Categories
Album Reviews Featured Articles

Billy Strings Renewal Album Review: The Bluegrass Prodigy’s Best Effort Yet

Billy Strings Renewal Album Review
Billy Strings Renewal Album Review

Billy Strings told The New York Times earlier this year that a hangover turned his life around. It was 2016, and he’d spent the tour stop partying and partying and partying — an endless night of booze and cocaine and more booze and more cocaine — and the dude was feeling it. With a bandmate speedily driving their van across the south to get to their next gig, Strings hung his head out the window, puking every 10 minutes or so, gruesome streaks of bad decisions sliding down the side of the vehicle. Pretty gnarly stuff that might make a great scene in a biopic someday.

And yet, looking back on that time, Strings doesn’t speak with a hedonistic romanticism or fondness. He’s not comparing himself to ol’ Waylon or Cash or any of the other outlaw country heroes who built lore on the fantastical idea of getting fucked up. Instead, he took that moment of puking down the highway as a moment of reflection. What the hell was he doing? This was not a path that would end well. He knew it, and vowed to change his life and gave up alcohol and hard drugs.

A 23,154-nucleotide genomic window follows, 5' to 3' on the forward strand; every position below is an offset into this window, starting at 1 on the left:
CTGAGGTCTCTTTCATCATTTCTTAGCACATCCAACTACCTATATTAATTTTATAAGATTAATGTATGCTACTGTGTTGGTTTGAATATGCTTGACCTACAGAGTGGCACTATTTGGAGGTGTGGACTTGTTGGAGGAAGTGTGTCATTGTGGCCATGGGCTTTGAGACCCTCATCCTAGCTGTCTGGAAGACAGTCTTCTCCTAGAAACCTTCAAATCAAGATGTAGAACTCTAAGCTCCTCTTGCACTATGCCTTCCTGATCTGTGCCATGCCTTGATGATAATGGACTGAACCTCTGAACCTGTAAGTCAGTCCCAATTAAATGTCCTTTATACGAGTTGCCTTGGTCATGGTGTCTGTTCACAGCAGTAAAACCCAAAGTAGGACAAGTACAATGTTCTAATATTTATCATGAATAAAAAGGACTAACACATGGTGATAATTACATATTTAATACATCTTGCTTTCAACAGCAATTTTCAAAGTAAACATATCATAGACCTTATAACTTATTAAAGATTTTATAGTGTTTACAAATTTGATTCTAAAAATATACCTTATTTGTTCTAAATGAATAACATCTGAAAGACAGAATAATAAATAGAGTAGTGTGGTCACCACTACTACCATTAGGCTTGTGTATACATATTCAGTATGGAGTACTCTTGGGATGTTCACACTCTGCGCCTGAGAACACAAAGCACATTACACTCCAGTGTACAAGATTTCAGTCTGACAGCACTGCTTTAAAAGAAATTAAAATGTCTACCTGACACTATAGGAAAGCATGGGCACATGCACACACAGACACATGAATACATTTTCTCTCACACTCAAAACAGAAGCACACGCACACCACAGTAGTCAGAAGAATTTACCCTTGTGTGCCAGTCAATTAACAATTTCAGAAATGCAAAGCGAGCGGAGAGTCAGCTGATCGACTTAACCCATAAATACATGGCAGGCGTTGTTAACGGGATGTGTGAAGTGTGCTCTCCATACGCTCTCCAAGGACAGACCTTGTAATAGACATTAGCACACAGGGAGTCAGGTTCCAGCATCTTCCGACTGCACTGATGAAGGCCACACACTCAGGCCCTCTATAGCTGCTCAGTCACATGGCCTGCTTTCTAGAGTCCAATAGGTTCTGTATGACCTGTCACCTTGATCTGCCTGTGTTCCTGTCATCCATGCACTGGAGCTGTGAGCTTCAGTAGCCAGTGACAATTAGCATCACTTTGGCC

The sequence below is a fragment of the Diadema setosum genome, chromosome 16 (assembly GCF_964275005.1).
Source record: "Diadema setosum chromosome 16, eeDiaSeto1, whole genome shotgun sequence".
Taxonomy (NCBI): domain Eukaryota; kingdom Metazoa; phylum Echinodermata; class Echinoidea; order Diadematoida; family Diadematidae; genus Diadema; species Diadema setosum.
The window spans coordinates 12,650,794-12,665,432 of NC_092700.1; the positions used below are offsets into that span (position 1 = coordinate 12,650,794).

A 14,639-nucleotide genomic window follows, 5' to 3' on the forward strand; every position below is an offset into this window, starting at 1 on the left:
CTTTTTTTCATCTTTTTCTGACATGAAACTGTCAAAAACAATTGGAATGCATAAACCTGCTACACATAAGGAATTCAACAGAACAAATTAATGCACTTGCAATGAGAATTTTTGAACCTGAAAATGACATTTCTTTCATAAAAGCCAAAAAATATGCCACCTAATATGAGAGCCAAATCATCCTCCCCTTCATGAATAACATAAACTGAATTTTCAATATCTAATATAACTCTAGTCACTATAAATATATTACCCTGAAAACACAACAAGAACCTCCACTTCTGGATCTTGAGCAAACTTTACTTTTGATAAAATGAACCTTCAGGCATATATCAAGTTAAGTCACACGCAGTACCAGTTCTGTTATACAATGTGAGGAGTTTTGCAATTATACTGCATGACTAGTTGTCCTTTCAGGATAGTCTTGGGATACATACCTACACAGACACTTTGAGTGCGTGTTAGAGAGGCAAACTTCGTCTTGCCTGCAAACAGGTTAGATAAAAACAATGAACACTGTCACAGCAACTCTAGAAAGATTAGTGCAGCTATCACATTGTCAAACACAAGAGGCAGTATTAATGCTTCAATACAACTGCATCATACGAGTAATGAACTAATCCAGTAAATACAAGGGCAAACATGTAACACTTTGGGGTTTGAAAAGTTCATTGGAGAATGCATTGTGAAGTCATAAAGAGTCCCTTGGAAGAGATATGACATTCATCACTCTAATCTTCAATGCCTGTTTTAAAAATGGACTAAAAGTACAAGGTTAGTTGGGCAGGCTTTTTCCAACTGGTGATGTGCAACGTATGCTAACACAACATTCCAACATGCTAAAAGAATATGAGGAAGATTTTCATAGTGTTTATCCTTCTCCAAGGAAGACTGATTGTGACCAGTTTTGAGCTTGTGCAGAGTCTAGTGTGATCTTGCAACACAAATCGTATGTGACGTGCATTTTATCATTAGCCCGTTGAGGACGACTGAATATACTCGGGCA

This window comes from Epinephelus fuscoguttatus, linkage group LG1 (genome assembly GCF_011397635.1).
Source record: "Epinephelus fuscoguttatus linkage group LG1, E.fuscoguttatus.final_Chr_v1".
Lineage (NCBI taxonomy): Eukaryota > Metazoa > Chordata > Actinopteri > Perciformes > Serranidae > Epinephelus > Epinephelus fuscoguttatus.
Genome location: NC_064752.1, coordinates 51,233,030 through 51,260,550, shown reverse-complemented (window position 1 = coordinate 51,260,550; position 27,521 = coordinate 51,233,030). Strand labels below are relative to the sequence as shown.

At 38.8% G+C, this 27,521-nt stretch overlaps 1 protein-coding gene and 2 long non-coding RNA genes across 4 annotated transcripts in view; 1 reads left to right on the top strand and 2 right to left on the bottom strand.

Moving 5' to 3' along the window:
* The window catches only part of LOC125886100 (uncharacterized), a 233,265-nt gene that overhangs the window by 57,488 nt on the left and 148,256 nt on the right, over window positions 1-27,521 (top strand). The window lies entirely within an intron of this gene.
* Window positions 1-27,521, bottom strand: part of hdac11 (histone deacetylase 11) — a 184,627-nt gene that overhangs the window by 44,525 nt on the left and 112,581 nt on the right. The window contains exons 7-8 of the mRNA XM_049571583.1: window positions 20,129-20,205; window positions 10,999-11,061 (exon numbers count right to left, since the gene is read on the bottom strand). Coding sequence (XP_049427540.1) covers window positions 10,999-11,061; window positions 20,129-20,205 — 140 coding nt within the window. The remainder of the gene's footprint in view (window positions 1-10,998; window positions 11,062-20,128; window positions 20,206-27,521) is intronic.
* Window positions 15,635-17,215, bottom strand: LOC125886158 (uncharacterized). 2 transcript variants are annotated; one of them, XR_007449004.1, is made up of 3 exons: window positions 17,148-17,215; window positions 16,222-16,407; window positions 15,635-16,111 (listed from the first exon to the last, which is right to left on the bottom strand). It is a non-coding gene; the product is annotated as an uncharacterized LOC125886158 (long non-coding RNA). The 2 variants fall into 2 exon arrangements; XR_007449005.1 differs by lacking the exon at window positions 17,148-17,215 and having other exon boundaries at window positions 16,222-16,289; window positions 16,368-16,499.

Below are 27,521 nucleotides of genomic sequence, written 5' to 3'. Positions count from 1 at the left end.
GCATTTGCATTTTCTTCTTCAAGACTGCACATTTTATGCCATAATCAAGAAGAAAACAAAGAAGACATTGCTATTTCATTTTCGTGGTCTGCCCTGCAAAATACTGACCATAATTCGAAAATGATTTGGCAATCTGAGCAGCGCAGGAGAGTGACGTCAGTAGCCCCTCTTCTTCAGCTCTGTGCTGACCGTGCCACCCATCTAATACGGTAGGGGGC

Since he made that commitment to himself, he’s been reaping the rewards of that discipline. He’s released two more albums, won a Grammy for Best Bluegrass Album, sold out countless venues across the United States while gaining a reputation as an incredible live performer, and is getting profiled, well, in The New York Times. Not a bad few years, eh?